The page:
Scientists Estimate the Age of Trees in the Amazon
Using the newest, most powerful technology available, scientists in California and Brazil have dated tropical trees harvested in Brazil, finding that the oldest trees were well over 1,000 years old, substantially older than maximum ages previously predicted by most researchers.
The findings, published in Nature, are based on a radiocarbon dating technique that uses very small samples, allowing scientists to obtain wood from the core of a tree at its base. "We analyzed the oldest wood, laid down when the tree was a sapling, which provides the best possible estimate of the tree's age," said Jeff Chambers, a graduate student at the University of California, Santa Barbara, and lead author of the paper.
Determining the age of trees typically involves counting annual growth rings. However, since tropical trees don't have such annual growth rings, there has been no easy way to determine their ages.
For the joint Brazilian-American research project, 20 large "emergent" trees harvested near Manaus in the central Amazon were tested. Mil Madeirera, the the logging company that harvested the trees, is actively working toward developing sustainable forestry practices, according to the researchers. Emergent trees are the giants that stick up from the main forest canopy.
The age of the trees has a number of implications. "In a breeding population of trees with ages ranging from decades to millennia, unique genes that might be lost with the passing of generations are maintained in the long-lived individuals," said Chambers. "Thousand-year-old trees can reproduce with trees that are many generations younger and prevent the loss of genetic diversity. Also, the oldest individuals may harbor genetic traits like fast growth rates or resistance to pests that would be useful for selective breeding programs."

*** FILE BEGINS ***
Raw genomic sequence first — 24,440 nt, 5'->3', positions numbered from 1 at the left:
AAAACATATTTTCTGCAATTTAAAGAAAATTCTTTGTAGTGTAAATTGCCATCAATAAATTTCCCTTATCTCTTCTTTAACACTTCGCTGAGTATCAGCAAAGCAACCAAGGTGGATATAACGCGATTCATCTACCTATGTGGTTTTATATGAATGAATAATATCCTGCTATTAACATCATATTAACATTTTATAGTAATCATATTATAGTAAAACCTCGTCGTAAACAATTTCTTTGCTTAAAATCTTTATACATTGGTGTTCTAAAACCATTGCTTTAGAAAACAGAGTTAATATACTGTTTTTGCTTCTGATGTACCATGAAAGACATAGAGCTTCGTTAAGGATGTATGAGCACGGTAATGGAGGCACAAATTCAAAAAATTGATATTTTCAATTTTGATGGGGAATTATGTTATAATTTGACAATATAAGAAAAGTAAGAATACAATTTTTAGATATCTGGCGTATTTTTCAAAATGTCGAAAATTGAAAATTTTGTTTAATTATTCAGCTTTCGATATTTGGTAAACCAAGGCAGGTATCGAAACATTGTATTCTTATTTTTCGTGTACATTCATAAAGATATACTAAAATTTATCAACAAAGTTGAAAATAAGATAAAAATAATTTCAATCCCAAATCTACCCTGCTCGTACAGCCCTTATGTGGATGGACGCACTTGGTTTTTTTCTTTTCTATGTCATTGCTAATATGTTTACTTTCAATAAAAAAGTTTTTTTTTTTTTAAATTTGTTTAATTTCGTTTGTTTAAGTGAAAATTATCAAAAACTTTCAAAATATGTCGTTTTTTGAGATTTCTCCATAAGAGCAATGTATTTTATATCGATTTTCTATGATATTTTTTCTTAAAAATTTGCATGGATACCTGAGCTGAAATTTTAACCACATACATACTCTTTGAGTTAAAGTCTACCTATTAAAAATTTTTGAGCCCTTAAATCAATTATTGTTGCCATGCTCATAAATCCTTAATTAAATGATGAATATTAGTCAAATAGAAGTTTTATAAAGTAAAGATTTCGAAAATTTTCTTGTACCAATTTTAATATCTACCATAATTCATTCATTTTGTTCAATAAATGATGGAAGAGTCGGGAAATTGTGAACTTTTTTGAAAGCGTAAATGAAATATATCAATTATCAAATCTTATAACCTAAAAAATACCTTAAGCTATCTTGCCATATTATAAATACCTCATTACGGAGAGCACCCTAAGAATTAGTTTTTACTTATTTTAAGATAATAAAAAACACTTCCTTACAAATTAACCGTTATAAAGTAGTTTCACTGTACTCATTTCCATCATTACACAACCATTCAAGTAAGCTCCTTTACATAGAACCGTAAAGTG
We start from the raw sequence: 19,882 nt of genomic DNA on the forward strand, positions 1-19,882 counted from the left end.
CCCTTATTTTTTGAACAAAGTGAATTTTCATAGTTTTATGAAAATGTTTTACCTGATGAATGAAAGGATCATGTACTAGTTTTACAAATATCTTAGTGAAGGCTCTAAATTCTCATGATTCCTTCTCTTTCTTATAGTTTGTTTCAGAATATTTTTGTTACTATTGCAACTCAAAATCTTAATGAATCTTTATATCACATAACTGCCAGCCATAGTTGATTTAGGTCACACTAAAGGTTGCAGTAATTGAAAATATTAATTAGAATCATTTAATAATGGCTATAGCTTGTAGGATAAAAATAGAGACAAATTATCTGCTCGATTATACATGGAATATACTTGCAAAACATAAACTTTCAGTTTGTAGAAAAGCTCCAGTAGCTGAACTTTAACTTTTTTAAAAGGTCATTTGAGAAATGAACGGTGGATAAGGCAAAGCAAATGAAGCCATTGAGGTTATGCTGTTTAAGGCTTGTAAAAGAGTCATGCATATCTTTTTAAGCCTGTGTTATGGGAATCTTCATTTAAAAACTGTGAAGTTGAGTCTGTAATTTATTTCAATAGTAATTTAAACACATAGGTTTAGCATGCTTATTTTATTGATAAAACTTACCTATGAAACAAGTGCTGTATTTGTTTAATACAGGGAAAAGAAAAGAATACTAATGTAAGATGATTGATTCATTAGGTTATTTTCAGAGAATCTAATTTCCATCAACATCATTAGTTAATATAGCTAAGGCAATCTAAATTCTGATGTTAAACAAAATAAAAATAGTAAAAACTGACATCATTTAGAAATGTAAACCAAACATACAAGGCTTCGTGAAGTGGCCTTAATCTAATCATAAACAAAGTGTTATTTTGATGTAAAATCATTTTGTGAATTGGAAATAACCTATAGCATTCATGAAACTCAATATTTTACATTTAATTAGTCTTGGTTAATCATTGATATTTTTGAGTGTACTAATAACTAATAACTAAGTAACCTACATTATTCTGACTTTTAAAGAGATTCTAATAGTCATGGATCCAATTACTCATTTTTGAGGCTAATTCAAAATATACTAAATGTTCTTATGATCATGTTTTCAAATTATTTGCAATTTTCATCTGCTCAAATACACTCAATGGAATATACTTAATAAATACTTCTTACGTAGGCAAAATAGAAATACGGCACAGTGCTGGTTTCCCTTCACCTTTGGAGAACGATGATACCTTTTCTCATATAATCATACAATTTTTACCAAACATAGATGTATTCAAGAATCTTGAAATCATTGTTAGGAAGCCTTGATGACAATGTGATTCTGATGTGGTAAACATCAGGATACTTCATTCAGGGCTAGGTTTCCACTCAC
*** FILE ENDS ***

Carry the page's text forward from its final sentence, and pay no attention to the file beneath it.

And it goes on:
Knowing the age of different species at harvestable size will allow foresters to develop sustainable harvest practices.
The age of the trees also sheds new light on global climate models. Since atmospheric carbon dioxide concentrations are strongly influenced by carbon intake and release in tropical rain forests, the estimated residence time for carbon in wood in tropical evergreen forests is a key variable in these climate models. This new research indicates that carbon cycling through tropical forests is slower than the amount predicted by current global climate models.Further, the existence of millenium-old trees implies that some forests have remained intact through a number of extreme El Niño events, according to Chambers.
Despite widespread deforestation in the tropics, some 85 percent of Amazon forests remain essentially intact.
"These vast old growth forests provide a unique opportunity for nations of the Amazon to unify the efforts of ecologists, foresters, and managers toward developing sustainable land-use practices," he explained.The Nature article, "Ancient Trees in Amazonia," was co-authored by Joshua Schimel, associate professor of Ecology, Evolution and Marine Biology at the University of California, Santa Barbara, and Niro Higochi, a scientist with Brazil's Instituto Nacional de Pequisas da Amazonia.
The radiocarbon dating was performed at Lawrence Livermore National Laboratory's Center for Accelerator Mass Spectrometry, using their facility's accelerator mass spectrometer, a new device considered to be more accurate than standard radiocarbon dating technology.